Roughly one third of brands are not disclosing influencer marketing as sponsored content because they believe that this may impact consumer trust, according to a new study by the Influencer Intelligence association in collaboration with Econsultancy.
At the same time, 54% of consumers admitted that they do not view sponsored posts by influencers as negative and don’t mind a post carrying the #ad or #sponsored label as long as the content is relevant to them.
Transparency continues to be an issue for marketers with 65% admitting that the line between ad and genuine recommendations can be blurry. Meanwhile, 66% of consumers consider influencer content paid for by brands no different to advertising.
Thus, 64% of marketers believe that action should be taken in order to improve transparency. Indeed, 83% of marketers believe that improved data could add more transparency and authenticity to influencer campaigns.
Almost 65% of marketers want influencers to use hashtags to indicate that a post is sponsored.
One of the core challenges with influencer marketing continues to be measurement of ROI. Indeed, 22% of participants said they found proving ROI the most challenging part of influencer marketing.
However, the majority of marketers (84%) consider ROI a key aspect of the success of influencer marketing in the future. Yet, just 18% believed that influence marketing was a vital part of their overall marketing ROI.
85% of marketers consider engagement to be main benchmark for a successful campaign, followed by social media traffic (59%), revenue generation (45%) and web analytics (40%).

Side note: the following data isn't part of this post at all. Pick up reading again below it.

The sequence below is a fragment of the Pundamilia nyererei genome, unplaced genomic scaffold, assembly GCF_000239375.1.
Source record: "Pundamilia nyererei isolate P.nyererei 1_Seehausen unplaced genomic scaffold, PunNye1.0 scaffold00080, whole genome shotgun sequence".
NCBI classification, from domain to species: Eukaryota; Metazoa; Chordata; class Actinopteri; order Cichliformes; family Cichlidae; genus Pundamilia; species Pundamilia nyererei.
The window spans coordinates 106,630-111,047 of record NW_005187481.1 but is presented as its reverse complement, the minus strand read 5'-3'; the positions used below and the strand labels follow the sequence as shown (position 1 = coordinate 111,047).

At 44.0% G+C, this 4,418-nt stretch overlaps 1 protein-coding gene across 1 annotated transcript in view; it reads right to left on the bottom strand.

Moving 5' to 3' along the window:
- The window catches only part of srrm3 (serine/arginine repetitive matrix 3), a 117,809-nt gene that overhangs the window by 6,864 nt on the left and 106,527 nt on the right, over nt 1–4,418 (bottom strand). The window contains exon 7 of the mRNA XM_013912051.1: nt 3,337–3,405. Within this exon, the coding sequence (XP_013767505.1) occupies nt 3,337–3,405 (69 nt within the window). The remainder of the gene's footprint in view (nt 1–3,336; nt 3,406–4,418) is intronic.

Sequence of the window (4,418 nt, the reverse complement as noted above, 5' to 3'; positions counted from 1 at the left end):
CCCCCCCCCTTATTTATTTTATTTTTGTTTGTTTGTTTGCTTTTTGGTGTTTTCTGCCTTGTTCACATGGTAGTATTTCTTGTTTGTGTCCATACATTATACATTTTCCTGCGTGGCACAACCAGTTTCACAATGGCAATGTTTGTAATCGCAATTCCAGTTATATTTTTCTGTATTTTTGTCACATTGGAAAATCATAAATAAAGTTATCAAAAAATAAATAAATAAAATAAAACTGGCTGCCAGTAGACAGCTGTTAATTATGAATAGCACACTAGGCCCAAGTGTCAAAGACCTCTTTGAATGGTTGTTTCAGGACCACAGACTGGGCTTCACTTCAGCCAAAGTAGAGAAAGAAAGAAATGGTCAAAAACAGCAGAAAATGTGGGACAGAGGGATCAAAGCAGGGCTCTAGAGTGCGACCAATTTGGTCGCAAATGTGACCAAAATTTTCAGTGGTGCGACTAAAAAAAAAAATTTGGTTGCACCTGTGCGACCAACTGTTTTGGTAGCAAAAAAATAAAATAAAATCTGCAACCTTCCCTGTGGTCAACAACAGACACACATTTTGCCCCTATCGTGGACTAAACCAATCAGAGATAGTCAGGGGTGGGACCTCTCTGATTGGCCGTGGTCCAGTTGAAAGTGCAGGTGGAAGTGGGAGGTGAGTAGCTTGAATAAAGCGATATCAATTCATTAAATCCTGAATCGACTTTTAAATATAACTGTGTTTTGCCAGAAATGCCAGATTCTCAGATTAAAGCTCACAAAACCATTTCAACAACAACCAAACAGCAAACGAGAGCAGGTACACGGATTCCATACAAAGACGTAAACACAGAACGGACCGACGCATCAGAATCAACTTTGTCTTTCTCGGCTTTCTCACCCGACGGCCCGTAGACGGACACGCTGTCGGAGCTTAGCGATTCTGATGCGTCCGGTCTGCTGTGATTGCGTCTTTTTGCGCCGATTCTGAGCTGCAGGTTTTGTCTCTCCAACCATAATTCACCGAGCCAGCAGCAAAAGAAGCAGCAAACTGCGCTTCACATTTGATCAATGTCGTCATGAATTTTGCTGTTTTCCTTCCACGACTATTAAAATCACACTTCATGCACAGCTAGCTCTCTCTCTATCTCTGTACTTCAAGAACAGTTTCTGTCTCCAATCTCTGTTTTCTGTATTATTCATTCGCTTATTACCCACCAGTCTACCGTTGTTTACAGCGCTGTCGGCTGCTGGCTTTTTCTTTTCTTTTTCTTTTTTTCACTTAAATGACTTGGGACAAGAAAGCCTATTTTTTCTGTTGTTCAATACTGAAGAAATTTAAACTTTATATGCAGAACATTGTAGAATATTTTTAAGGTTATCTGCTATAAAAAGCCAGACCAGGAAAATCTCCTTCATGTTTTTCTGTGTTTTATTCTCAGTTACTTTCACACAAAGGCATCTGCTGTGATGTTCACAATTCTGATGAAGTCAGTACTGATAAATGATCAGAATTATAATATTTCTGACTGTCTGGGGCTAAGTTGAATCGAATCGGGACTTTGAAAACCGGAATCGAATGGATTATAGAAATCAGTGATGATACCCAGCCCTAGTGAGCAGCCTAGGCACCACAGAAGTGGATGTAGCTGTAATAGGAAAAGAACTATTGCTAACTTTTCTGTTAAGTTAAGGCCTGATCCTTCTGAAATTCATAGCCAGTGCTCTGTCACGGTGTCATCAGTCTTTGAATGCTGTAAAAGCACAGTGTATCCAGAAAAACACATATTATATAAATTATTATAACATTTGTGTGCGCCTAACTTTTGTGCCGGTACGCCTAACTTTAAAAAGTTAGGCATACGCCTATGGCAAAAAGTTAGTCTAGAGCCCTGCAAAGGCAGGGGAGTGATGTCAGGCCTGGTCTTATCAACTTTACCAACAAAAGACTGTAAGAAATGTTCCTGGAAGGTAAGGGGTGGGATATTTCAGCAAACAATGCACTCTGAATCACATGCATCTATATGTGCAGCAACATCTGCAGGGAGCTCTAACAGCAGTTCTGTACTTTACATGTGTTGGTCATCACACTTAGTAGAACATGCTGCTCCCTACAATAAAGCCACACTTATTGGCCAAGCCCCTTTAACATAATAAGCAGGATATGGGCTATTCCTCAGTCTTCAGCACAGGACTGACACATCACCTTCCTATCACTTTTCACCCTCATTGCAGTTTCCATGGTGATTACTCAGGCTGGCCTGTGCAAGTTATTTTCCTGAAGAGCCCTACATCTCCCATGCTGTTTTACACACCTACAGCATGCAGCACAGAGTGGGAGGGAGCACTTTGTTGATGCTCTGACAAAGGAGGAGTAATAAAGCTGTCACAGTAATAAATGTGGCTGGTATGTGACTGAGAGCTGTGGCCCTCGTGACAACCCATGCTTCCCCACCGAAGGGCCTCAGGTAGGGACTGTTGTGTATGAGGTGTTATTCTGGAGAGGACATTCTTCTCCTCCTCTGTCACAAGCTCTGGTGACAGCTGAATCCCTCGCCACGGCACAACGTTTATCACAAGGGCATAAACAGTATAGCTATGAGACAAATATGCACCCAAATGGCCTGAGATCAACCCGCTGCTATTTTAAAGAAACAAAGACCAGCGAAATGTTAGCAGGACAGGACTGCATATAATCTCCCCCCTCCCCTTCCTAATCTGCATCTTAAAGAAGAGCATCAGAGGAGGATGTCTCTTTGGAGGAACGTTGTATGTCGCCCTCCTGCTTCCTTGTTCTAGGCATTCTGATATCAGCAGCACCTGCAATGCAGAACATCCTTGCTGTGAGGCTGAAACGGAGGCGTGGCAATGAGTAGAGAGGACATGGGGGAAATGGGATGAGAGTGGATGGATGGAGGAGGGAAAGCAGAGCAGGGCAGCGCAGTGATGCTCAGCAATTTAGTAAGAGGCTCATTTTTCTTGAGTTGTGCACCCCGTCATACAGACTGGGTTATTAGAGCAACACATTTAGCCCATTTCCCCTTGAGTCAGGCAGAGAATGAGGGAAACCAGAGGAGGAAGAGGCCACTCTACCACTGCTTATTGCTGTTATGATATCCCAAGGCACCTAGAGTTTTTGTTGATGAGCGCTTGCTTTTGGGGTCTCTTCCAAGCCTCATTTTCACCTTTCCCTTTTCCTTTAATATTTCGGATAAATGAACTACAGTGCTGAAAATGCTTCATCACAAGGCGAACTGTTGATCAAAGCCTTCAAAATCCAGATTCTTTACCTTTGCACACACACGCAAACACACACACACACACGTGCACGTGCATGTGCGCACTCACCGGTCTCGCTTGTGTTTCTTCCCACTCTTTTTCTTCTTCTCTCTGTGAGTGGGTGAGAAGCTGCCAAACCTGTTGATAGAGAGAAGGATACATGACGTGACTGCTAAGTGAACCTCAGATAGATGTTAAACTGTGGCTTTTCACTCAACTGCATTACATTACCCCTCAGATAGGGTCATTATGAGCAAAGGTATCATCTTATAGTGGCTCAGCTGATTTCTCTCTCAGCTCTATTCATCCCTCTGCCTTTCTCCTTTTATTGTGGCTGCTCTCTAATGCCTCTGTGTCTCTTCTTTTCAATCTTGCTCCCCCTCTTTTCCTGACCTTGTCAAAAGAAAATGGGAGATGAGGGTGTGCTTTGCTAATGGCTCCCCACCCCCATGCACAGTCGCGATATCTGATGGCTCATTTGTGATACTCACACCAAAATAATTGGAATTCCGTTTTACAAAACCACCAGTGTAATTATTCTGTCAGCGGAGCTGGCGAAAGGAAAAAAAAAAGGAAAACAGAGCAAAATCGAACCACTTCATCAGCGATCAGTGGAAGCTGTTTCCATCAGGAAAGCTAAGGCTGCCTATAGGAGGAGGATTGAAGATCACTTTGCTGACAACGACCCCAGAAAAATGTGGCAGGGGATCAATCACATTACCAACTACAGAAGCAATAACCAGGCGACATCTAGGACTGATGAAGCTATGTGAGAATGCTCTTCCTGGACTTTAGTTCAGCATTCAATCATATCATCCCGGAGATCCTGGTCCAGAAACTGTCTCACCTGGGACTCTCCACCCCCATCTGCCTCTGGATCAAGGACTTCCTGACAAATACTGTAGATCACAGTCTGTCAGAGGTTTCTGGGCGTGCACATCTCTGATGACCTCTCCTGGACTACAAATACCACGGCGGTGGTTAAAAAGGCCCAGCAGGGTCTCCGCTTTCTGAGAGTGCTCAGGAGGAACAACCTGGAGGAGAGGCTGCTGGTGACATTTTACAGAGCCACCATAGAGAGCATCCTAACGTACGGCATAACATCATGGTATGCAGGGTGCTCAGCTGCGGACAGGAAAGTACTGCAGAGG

Among the key trends in influencer marketing appears to be a swing toward micro-influencers. Brands are increasingly looking to establish longer and more meaningful partnerships with often smaller influencers who are able to deliver authentic looking content. Some brands are also working with groups of micro influencers to reach desired scale.
Over half (56%) agreed that micro-influencers were more cost-effective than top-tier talent, whilst 55% said they have better connections with specific target audiences. Over a third of marketers also consider micro-influencers to be more authentic.
In terms of the content they produce, 61% of marketers note that micro-influencer were appealing because they produced more relatable content, whilst 43% said they engaged in discussions.
When it comes to campaign success, no recipe fits all, as 24% of marketers admit that every influencer campaign is different. Long-term partnerships with groups of influencers have proven successful for 23% and 20% said that a more layered campaign approach with a tiered group of influencers worked well for them.
The top tools marketers use to find influencers include manual searches across social media platforms (54%), recommendations from peers (38%) and the use of specialist talent or social media agencies to help identify influencers (36%).
Perhaps Luis Di Como, executive vice president for global media at Unilever, described it best when he recently said: “I believe we are still in the early stages [of influencer marketing] and we need to continue working with influencers to see what measurement and success look like to create a mutual benefit partnership rooted in transparency and trust.”